Yet that same sarcastic post and its author's subsequent comments that fretted over women's "health" and abortion "rights" mentioned not a word about the health or rights of the unborn nor the validity of any opposing legal or moral arguments. Neither did its hundred-plus commenters.

In "progressive" society, the abortion issue is generally not addressed as the gruesome procedure that it really is, and instead framed as the more rights-evoking concept of pro-choice or positive-sounding idea of women's reproductive health. When a baby is wanted, available scientific technology helps ensure its survival; when not, it's merely considered a "clump of cells" or a "punishment" and destroyed, even if it survives a botched procedure. Not only does the solution of "privacy rights" deny Chesterton's cat, it affirms society's imagining that it, and not God, created the life in the first place.

Is our society more concerned with orphaned cats and things like nests of turtle eggs?  This summer as families head to the beaches for vacation, many will find themselves banned from certain dunes and areas with fences and signs warning them to keep away.  Beachgoers will be urged to help protect the eggs as well as hatched turtles from potentially disorienting lights.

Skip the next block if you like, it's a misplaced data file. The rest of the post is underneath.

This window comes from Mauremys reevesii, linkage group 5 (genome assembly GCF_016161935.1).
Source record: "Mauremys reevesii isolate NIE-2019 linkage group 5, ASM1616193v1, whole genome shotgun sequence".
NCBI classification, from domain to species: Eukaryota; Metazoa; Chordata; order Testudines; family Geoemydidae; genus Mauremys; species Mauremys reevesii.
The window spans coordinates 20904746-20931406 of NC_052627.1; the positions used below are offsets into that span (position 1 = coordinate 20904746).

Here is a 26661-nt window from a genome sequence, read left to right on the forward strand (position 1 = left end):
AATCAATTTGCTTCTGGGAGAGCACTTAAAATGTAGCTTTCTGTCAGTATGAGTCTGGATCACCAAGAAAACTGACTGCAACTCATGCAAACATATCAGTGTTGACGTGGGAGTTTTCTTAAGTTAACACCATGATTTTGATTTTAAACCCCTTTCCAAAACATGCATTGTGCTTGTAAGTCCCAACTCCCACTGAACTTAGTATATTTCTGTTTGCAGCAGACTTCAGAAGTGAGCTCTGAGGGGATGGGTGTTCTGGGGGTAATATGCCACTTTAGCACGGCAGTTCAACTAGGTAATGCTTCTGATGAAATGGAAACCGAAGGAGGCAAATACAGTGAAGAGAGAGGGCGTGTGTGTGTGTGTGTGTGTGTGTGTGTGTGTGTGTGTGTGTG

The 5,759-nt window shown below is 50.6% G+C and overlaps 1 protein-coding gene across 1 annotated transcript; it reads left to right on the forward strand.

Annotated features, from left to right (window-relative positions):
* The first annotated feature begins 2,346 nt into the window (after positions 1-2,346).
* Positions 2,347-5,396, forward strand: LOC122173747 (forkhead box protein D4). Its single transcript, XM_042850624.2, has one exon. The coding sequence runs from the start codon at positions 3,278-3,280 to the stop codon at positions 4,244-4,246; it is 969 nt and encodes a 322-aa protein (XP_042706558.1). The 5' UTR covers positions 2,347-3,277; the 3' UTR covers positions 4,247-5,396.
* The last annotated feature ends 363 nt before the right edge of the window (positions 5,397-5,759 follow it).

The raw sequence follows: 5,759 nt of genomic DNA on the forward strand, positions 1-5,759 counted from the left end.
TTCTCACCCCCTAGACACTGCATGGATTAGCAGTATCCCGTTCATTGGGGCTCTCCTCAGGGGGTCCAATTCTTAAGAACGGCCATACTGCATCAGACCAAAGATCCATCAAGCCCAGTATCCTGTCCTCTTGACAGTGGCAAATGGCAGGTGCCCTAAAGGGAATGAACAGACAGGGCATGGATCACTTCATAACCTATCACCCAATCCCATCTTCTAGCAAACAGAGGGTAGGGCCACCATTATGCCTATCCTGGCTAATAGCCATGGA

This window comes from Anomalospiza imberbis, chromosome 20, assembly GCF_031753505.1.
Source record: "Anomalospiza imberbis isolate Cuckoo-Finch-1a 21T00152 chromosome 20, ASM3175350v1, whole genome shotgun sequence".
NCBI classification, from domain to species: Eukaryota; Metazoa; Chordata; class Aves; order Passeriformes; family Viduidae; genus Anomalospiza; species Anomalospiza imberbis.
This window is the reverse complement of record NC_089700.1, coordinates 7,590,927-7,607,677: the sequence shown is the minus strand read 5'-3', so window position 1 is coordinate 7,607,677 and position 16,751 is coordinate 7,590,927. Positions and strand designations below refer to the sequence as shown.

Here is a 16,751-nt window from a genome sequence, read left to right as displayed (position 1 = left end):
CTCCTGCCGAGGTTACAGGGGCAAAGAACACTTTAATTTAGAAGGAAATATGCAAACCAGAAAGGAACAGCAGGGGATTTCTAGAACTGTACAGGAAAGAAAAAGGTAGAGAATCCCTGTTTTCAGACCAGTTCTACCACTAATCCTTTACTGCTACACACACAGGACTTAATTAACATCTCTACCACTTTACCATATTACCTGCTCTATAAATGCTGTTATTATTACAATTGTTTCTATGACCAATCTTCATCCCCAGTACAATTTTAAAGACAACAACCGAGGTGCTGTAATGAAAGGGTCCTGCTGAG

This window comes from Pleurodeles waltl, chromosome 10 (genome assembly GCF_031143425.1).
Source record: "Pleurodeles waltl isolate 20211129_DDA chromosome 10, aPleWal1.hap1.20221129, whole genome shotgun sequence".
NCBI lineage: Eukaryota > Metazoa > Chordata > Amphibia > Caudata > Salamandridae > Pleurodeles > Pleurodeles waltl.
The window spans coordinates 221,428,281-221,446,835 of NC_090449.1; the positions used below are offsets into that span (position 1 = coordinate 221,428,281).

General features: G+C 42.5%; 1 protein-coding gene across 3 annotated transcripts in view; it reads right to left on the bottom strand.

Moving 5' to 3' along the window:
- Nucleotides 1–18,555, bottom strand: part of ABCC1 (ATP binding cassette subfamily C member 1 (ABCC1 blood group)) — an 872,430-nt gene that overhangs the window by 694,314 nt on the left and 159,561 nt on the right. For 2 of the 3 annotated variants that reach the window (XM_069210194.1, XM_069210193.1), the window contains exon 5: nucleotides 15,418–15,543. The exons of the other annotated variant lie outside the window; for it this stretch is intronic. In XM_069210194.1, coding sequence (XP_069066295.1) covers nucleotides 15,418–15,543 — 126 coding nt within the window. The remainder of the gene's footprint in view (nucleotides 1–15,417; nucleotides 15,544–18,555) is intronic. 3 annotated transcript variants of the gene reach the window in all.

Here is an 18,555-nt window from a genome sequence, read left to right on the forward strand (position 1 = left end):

And little girls like this one who might play on that beach believes the world would be a better place if people "didn't exist," having become "eco-indoctrinated" to consider that "trees, rocks, rivers, and animals take precedence over human life."

Dogs, cats, turtles, chickens about to be slaughtered, spotted owls, "endangered species" that liberal environmentalist groups spend millions of dollars studying and protecting and lobbying for -- or unborn babies.

People should think about that paradox the next time they hear that a friend or relative is expecting, because they'll likely not receive any "clump of cells," "contents of uterus" or "fetus" shower invitations. Nor would friends send notes of congratulation to a mother who makes her supposedly constitutionally-protected private decision to treat her reproductive health or "fulfill her dreams" by aborting her baby. And instead of "prayers" offered in thanksgiving for abortion clinics, real prayers will ask that God forgives and heals the broken hearts.

The leftists and the media attempt to control life's narrative, but they cannot redefine the truth.

___________________________________________________________________________

[i] Gilbert K. Chesterton, Orthodoxy, (New York, John Lane Company, 1908), pages 24-25